HRTechWorld is definitely not just a man’s world with some great keynote speakers such as Arianna Huffington, but also Sarah Wood who describes herself as an accidental entrepreneur who enjoys working with awesome people and making things happen fast. She’s passionate about her company Unruly which was founded in 2006. Unruly brings emotional intelligence to digital advertising, because emotion matters in marketing, it creates values and sets preferences, it inspires action, drives sales.
It’s not about reaching people, it’s about moving people
Embracing unruliness and diversity in the workplace is key according to Sarah. Diversity not only matters, she says, it has to be part of the strategy of a company and that’s why it’s important to measure it, discuss it, search for it, nurture it and celebrate it. Great people are like magnets, they attract other great people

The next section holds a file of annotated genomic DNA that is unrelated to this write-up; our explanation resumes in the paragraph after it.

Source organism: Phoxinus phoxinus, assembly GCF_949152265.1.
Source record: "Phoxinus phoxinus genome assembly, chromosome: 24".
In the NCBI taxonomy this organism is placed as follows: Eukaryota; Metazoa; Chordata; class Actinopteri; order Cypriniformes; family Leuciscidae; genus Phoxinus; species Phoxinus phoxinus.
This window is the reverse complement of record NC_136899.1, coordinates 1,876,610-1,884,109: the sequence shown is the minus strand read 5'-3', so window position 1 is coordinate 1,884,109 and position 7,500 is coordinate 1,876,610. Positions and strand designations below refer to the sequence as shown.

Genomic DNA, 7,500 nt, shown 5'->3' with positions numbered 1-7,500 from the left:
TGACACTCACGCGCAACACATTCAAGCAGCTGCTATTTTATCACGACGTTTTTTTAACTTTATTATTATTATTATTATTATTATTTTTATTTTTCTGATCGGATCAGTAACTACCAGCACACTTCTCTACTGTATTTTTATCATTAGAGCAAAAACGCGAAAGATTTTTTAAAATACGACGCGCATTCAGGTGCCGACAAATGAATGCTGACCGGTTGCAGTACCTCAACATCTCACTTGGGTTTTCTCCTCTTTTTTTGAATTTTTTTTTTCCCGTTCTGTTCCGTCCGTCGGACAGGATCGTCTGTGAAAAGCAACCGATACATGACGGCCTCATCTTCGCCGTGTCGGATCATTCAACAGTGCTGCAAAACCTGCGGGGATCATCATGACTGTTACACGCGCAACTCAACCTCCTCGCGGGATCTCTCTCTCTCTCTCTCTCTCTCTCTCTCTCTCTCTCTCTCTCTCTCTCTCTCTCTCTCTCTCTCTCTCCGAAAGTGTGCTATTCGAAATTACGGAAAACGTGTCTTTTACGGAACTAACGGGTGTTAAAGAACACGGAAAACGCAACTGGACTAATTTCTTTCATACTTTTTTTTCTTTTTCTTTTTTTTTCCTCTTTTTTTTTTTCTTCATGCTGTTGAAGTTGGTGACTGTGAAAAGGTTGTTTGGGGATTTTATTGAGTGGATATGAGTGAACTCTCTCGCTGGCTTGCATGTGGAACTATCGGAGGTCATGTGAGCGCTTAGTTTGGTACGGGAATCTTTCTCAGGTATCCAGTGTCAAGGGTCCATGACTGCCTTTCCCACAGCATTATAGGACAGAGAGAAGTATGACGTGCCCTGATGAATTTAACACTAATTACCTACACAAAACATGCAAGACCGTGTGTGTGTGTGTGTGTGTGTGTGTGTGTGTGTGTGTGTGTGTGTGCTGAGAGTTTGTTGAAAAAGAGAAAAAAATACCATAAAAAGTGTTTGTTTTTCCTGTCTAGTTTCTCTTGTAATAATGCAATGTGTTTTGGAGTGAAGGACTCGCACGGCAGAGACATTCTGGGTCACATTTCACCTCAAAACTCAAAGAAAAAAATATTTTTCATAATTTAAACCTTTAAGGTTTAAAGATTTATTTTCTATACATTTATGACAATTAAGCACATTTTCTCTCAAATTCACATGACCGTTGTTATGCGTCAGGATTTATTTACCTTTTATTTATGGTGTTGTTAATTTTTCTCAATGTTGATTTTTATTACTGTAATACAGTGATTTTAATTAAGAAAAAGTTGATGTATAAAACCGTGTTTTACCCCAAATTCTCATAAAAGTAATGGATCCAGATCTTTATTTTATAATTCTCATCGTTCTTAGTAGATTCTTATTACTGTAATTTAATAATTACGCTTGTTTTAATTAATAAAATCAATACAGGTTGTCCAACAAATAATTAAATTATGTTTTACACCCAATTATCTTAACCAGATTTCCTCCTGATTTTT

Augmented humanity: it’s peolpe first!
Closing keynote of day 1 was Arianna Huffington, one of the most powerful women according to Forbes, founder of Huffington Post, CEO of Thrive Global and author of fifteen books, including, most recently, Thrive and The Sleep Revolution. Augmented reality is really great, she says, but so is augmented humanity, which - according to Arianna - will be the next competitive advantage.
We need to start re-thinking how we define and reward success. Brilliant Jerks, as Arianna calls them, drive a toxic culture urging employees to work “harder, smarter, faster until they are completely burnt out.
In order to succeed in working life, you have to be burnt out (?)
Arianna suggests that we should take back the time we need to recharge and for that we desperately need new role models such as Jeff Bezos. We all keep cumulating stress, are always on, our attention is hijacked, we’re measuring ourselves based on how many likes we get on our status updates and then we take all that stress home to our family and our friends. It’s as if we’re too busy capturing life in pictures and status updates instead of just living it.